Alzheimer's 'Could Bankrupt Nations'

Chris Higgins | Wired UK | April 29, 2014

"We're looking at the first disease in modern history that has the potential to bankrupt nations," said Elli Kaplan at Wired Health this morning.

She was talking about Alzheimer's disease, which every six seconds is developed by another human being. That's 4.5 million new cases a year. Those numbers have seen Alzheimer's jump from the sixth leading cause of death in the US to third, behind heart disease and cancer. Yet the treatment, detection and funding of the disease still lags well behind those others, including HIV/AIDs. Elli Kaplan hopes to change all of that, first with a new early detection test capable of being conducted through a webcam at home, and secondly by banging the drum for government intervention.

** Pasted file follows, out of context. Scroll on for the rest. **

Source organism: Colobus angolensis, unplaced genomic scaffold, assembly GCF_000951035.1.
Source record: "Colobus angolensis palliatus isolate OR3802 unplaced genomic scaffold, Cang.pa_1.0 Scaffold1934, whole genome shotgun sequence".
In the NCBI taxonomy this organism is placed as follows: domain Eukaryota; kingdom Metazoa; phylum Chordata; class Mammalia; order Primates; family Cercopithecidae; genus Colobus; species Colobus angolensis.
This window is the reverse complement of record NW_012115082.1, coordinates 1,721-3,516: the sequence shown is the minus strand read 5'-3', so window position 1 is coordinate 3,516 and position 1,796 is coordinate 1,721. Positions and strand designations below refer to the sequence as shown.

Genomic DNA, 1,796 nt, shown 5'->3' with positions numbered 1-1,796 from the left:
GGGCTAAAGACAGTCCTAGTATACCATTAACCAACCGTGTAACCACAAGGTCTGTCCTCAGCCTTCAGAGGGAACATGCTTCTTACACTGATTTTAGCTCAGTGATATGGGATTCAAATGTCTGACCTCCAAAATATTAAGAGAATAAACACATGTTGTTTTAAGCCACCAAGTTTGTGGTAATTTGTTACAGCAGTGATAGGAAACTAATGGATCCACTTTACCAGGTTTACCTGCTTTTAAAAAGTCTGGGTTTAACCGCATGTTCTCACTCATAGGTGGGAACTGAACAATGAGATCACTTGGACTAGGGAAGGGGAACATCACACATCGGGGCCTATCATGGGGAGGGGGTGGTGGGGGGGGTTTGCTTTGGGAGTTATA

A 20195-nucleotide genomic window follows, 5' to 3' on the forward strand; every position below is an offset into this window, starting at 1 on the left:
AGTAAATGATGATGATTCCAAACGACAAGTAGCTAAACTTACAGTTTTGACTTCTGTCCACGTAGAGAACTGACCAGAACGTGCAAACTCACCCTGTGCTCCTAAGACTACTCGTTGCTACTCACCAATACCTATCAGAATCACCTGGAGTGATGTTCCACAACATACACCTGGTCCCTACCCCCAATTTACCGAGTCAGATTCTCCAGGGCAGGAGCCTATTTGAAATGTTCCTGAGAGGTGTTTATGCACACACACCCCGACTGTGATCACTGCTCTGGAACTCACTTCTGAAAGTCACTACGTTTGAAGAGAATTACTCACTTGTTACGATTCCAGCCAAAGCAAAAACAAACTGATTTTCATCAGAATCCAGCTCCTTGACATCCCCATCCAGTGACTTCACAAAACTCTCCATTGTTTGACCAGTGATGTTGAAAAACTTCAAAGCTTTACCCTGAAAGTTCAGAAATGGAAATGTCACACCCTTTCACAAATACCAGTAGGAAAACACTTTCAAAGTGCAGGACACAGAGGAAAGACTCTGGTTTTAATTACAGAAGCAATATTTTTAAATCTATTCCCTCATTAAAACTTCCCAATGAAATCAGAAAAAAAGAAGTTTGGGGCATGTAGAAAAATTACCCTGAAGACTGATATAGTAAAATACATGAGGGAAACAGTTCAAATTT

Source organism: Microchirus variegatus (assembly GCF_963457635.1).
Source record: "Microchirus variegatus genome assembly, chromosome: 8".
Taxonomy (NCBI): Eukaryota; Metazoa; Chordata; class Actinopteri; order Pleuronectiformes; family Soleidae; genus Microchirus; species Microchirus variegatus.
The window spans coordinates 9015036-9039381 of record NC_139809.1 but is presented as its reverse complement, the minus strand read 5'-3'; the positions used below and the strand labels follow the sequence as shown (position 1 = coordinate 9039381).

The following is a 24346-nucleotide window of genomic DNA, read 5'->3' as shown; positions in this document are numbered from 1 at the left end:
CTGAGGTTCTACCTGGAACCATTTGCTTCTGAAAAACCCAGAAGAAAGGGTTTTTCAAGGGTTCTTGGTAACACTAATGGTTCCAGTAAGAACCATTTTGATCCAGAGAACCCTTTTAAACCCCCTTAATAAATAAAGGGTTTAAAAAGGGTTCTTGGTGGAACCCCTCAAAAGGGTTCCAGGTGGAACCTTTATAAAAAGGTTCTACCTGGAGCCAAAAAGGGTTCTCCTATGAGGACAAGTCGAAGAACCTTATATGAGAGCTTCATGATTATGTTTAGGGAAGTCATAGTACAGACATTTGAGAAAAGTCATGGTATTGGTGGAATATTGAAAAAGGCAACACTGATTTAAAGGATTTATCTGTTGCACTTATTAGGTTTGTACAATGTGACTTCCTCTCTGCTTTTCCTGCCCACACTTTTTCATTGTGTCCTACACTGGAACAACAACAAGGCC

The test, conducted by Kaplan's software Neurotrack, looks at the first areas of the brain to be affected by Alzheimer's: vision-associated memory centres. Using infra-red eye-tracking, the software determines the amount of time the subject spends looking at one of two pictures presented simultaneously on a screen. One of the images will be part of a set the subject has seen already in the test, the other will be novel to them. By measuring the proportion of time the subject spends looking at the newer image, Kaplan's team has discovered a remarkably accurate prediction marker for developing Alzheimer's. One hundred percent of subjects who spent an equal amount of time looking at both images, scoring below 50 on the test, went onto develop Alzheimer's. Those who scored 60 or above did not.